We begin with CP-TRENT itself, here showing the northbound track 1 dwarf signal displaying Medium Approach for an approaching SEPTA R3 train. Work can be seen in the background on the right of way for the relocated CSX single track which would loop around the SEPTA yard. The main line crossover outside of interlocking limits was installed in 2012 as part of SEPTA's original plan that either involved a shared interlockings both here and at CP-WOOD, or didn't involve any separation at all since, unlike say rail gauge, PTC systems are not mutually exclusive. However, I guess when you're playing with house money, why not spend it.

Here we see SEPTA Silverliner IV #101 arriving at the head of a 5-car R3 West Trenton train. All trains were running on the inbound track to practice the single track future of the line. Of course SEPTA probably sees that as a positive since it will provide an excuse as to why service cannot be increased.

Here is a short video of the same train relaying on the #1 main track. The revised separation plan involved the former through tracks being converted into yard tracks and two yard tracks when being removed for the relocated CSX track. This would eliminate the ability for the SEPTA dispatcher to turn trains on the main and give them signals more favorable than Approach through West Trenton station.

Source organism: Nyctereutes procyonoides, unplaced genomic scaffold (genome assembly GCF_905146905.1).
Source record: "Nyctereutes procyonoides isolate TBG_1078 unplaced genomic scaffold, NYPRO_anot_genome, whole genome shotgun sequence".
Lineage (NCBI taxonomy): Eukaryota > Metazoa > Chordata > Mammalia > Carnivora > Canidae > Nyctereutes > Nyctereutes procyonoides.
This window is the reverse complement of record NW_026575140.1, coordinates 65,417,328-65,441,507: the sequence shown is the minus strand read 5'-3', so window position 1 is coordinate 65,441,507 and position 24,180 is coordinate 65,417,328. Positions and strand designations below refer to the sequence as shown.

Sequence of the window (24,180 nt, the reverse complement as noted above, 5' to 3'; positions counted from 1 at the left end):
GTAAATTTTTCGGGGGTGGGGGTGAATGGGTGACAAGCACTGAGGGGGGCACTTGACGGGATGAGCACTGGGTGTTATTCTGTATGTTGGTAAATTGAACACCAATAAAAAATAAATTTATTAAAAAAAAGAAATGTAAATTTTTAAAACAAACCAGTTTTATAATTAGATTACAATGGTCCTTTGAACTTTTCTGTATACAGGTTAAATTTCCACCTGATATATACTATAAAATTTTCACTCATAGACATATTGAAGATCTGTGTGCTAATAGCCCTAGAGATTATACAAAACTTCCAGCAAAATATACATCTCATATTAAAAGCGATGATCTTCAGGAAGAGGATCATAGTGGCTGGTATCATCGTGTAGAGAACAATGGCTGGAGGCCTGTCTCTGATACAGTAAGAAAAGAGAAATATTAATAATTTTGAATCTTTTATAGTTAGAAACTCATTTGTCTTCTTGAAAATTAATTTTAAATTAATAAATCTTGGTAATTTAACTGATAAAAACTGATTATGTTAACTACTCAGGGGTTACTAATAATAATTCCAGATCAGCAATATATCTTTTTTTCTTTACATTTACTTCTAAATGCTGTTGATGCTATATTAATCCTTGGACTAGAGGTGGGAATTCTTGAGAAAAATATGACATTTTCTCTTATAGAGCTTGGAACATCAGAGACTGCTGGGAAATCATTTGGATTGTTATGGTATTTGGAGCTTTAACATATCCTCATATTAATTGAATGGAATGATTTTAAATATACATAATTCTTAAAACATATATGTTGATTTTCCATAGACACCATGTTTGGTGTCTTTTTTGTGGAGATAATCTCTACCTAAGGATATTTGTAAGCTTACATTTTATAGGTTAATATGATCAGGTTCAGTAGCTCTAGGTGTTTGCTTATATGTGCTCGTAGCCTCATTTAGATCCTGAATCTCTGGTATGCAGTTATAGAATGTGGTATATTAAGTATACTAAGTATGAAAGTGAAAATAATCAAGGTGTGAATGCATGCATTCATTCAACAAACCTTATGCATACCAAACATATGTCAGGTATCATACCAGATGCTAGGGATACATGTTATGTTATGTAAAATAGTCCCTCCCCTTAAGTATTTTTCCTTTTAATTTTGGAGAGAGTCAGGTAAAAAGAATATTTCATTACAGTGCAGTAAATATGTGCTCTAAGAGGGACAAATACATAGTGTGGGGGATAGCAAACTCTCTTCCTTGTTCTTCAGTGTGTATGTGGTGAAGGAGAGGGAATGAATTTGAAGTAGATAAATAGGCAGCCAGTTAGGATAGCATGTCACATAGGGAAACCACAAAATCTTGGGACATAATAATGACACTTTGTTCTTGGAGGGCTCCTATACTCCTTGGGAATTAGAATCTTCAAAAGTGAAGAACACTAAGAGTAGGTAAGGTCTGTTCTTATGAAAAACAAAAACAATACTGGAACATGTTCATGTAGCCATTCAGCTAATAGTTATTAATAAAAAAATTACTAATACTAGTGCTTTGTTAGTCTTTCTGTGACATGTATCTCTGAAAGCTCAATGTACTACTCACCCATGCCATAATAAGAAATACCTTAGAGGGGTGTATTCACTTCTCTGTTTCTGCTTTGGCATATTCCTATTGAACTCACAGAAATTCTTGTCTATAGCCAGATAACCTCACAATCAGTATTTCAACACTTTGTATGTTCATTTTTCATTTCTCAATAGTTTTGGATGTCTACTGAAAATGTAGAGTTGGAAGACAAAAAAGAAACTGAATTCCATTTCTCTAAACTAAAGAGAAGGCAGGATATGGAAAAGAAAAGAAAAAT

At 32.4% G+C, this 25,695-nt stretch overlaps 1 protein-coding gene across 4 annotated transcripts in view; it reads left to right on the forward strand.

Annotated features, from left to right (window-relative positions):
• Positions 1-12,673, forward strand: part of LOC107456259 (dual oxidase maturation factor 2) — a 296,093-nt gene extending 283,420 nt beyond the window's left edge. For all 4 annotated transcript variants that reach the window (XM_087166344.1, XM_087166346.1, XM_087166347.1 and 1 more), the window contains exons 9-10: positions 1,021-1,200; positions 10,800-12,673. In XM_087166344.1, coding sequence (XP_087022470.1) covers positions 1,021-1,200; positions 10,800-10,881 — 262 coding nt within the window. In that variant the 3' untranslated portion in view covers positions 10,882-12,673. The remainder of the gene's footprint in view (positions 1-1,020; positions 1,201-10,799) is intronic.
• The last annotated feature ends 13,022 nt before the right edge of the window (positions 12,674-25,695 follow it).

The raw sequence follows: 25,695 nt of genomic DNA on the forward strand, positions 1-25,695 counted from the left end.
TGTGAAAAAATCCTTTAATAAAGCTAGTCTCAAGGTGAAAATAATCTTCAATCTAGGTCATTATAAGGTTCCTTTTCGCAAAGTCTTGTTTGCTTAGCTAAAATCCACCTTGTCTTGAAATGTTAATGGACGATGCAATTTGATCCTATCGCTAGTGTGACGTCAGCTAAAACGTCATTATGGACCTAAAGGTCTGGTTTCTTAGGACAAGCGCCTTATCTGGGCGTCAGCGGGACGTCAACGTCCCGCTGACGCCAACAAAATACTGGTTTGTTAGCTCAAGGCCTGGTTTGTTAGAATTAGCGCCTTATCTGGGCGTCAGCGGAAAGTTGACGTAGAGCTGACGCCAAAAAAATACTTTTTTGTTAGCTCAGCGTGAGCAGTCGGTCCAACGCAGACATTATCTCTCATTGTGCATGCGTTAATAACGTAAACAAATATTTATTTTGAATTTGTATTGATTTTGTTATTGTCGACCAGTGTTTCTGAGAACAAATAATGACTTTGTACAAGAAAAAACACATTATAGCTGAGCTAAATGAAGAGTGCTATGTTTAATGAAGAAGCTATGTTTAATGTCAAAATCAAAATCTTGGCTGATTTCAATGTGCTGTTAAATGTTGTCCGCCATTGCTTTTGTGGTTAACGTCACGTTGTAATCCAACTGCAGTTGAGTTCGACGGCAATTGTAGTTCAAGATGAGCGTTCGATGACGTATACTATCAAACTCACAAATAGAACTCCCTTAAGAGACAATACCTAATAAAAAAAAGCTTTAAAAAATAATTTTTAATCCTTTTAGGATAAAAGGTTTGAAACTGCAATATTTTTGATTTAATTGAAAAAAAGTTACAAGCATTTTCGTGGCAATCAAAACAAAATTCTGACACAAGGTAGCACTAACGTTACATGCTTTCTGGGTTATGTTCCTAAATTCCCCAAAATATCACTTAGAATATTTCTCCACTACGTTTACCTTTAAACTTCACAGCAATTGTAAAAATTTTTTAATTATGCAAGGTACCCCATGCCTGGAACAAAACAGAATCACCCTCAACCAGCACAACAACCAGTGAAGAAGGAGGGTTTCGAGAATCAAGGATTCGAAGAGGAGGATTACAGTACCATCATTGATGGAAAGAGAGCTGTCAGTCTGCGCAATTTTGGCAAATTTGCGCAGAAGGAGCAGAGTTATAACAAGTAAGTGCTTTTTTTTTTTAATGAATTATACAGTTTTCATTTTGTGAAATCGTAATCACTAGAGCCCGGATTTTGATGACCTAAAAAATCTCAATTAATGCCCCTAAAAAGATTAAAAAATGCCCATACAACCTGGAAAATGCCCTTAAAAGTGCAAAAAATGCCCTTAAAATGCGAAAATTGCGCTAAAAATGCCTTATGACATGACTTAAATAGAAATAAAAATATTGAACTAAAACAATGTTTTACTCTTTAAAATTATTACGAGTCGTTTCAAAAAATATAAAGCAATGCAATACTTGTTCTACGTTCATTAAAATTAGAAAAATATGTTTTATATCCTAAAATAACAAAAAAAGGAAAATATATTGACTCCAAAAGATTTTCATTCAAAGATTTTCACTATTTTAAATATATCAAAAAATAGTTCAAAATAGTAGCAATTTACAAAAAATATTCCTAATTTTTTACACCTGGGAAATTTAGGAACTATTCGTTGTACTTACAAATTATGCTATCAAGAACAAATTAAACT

SEPTA SL-IV #290 laying over on the main next to the old TRENT tower which now serves as a crew base for the terminal.

It is not uncommon for the SEPTA dispatcher to sneak CSX freights through during the mid-day lulls. Here CSX SD50 #855s leads a C40-8W at the head of a short merchandise freight train.

SL-IV headed back towards Philly and a Clear signal indication on block signal 31S. When TRENT tower was closed ~1994, Conrail installed short 1-mile block signaling between here and CP-WOOD to increase capacity. 

The first stop in Pennsylvania is Yardley where I caught SL-V #822 making its station stop before rolling past automatic signal 301S displaying a Clear indication. CSX has already removed the corresponding signal on track 2, since the removal of passenger traffic will preclude the necessity of short signal blocks.